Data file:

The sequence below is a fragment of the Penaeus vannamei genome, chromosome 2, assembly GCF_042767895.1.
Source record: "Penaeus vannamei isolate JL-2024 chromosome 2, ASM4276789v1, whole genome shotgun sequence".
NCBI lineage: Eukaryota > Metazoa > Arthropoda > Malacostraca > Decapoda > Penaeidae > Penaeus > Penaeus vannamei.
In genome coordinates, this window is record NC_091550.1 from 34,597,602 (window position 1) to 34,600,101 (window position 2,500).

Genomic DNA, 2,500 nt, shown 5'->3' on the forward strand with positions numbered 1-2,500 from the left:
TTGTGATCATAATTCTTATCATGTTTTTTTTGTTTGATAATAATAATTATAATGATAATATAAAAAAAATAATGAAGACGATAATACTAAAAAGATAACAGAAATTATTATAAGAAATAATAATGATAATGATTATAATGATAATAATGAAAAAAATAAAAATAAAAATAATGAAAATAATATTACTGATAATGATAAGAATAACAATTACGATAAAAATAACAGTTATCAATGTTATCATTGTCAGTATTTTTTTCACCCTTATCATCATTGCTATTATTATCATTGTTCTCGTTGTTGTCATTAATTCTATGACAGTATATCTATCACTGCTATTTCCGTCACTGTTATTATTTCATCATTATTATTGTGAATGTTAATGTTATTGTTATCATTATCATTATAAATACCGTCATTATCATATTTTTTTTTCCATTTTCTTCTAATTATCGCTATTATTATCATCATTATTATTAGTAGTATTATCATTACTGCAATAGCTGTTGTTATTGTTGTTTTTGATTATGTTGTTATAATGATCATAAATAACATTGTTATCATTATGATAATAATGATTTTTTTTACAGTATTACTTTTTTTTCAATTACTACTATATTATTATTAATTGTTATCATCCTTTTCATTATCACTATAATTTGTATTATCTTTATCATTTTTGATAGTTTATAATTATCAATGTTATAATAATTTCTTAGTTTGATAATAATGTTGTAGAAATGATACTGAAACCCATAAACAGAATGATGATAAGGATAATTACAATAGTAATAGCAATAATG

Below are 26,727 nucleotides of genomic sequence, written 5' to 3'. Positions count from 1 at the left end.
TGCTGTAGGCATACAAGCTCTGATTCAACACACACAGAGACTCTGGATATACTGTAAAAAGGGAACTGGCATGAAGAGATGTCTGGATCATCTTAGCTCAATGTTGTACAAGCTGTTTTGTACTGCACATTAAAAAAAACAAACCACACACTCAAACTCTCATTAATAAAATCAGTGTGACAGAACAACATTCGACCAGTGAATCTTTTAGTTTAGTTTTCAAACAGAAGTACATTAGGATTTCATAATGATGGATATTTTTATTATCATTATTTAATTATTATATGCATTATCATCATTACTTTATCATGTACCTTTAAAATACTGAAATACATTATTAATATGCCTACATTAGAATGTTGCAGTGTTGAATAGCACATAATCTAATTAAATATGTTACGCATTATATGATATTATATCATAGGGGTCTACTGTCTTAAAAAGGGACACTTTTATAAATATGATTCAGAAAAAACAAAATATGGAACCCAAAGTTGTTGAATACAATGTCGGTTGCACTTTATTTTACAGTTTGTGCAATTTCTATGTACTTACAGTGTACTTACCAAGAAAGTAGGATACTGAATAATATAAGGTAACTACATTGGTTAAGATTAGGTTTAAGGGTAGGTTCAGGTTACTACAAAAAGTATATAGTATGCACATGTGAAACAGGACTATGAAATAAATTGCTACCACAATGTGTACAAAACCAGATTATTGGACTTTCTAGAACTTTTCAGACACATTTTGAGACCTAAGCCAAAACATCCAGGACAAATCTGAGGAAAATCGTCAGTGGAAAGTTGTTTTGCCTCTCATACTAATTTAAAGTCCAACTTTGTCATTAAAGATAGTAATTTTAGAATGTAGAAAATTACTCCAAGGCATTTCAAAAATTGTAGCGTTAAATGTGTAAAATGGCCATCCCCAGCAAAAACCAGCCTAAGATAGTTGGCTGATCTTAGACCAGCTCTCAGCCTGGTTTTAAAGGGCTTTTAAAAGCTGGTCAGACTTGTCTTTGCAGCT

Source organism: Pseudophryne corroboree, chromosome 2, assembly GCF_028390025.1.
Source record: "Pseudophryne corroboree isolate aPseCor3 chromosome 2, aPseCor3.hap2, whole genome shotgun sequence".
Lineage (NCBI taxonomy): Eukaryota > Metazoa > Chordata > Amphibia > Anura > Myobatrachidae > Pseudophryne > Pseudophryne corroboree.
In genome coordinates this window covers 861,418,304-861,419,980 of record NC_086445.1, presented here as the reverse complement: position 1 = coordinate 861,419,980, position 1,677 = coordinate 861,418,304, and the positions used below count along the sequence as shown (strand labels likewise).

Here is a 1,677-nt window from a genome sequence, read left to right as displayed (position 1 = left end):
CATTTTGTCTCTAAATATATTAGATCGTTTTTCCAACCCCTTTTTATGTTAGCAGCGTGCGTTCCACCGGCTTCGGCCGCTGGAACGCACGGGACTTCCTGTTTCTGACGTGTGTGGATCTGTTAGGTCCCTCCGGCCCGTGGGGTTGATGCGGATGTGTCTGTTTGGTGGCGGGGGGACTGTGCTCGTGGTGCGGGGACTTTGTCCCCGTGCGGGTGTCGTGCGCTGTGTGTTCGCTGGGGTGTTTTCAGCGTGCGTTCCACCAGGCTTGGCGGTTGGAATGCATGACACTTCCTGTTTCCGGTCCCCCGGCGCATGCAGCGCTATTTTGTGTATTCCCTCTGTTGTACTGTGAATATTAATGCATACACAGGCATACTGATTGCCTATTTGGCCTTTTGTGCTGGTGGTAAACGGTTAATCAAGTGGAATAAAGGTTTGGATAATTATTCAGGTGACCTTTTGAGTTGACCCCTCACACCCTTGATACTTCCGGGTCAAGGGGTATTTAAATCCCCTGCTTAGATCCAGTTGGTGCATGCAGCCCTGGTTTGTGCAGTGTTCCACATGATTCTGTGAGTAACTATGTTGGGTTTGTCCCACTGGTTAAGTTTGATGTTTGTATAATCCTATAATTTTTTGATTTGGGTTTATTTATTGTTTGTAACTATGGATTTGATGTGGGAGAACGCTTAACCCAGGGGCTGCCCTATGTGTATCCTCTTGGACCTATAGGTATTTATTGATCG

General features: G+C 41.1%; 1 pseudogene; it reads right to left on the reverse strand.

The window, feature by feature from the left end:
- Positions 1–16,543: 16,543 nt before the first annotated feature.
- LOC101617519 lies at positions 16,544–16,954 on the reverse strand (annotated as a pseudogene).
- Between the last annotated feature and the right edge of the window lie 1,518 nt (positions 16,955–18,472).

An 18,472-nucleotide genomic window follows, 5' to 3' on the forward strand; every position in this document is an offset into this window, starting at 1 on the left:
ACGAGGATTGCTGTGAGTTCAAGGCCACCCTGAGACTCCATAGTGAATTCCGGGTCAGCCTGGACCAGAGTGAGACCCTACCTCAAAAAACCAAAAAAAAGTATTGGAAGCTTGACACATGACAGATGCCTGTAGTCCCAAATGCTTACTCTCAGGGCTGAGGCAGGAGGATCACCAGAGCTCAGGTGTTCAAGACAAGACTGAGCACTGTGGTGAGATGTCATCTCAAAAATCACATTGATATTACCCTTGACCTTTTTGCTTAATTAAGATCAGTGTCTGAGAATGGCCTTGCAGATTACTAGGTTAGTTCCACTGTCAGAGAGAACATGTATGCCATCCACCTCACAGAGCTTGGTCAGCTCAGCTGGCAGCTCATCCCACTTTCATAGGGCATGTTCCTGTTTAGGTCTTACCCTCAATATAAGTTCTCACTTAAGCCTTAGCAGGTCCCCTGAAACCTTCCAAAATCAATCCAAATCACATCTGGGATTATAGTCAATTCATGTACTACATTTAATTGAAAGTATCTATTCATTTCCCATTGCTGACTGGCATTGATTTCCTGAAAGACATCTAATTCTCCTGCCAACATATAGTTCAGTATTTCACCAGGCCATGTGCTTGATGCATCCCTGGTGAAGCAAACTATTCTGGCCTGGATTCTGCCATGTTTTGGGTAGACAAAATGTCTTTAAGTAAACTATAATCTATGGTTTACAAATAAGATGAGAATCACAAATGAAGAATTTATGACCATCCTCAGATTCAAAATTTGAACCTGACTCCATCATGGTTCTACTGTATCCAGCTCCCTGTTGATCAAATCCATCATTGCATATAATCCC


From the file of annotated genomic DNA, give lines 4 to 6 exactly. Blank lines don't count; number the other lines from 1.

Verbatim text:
In genome coordinates, this window is record NC_091550.1 from 34,597,602 (window position 1) to 34,600,101 (window position 2,500).

Genomic DNA, 2,500 nt, shown 5'->3' on the forward strand with positions numbered 1-2,500 from the left:
TTGTGATCATAATTCTTATCATGTTTTTTTTGTTTGATAATAATAATTATAATGATAATATAAAAAAAATAATGAAGACGATAATACTAAAAAGATAACAGAAATTATTATAAGAAATAATAATGATAATGATTATAATGATAATAATGAAAAAAATAAAAATAAAAATAATGAAAATAATATTACTGATAATGATAAGAATAACAATTACGATAAAAATAACAGTTATCAATGTTATCATTGTCAGTATTTTTTTCACCCTTATCATCATTGCTATTATTATCATTGTTCTCGTTGTTGTCATTAATTCTATGACAGTATATCTATCACTGCTATTTCCGTCACTGTTATTATTTCATCATTATTATTGTGAATGTTAATGTTATTGTTATCATTATCATTATAAATACCGTCATTATCATATTTTTTTTTCCATTTTCTTCTAATTATCGCTATTATTATCATCATTATTATTAGTAGTATTATCATTACTGCAATAGCTGTTGTTATTGTTGTTTTTGATTATGTTGTTATAATGATCATAAATAACATTGTTATCATTATGATAATAATGATTTTTTTTACAGTATTACTTTTTTTTCAATTACTACTATATTATTATTAATTGTTATCATCCTTTTCATTATCACTATAATTTGTATTATCTTTATCATTTTTGATAGTTTATAATTATCAATGTTATAATAATTTCTTAGTTTGATAATAATGTTGTAGAAATGATACTGAAACCCATAAACAGAATGATGATAAGGATAATTACAATAGTAATAGCAATAATG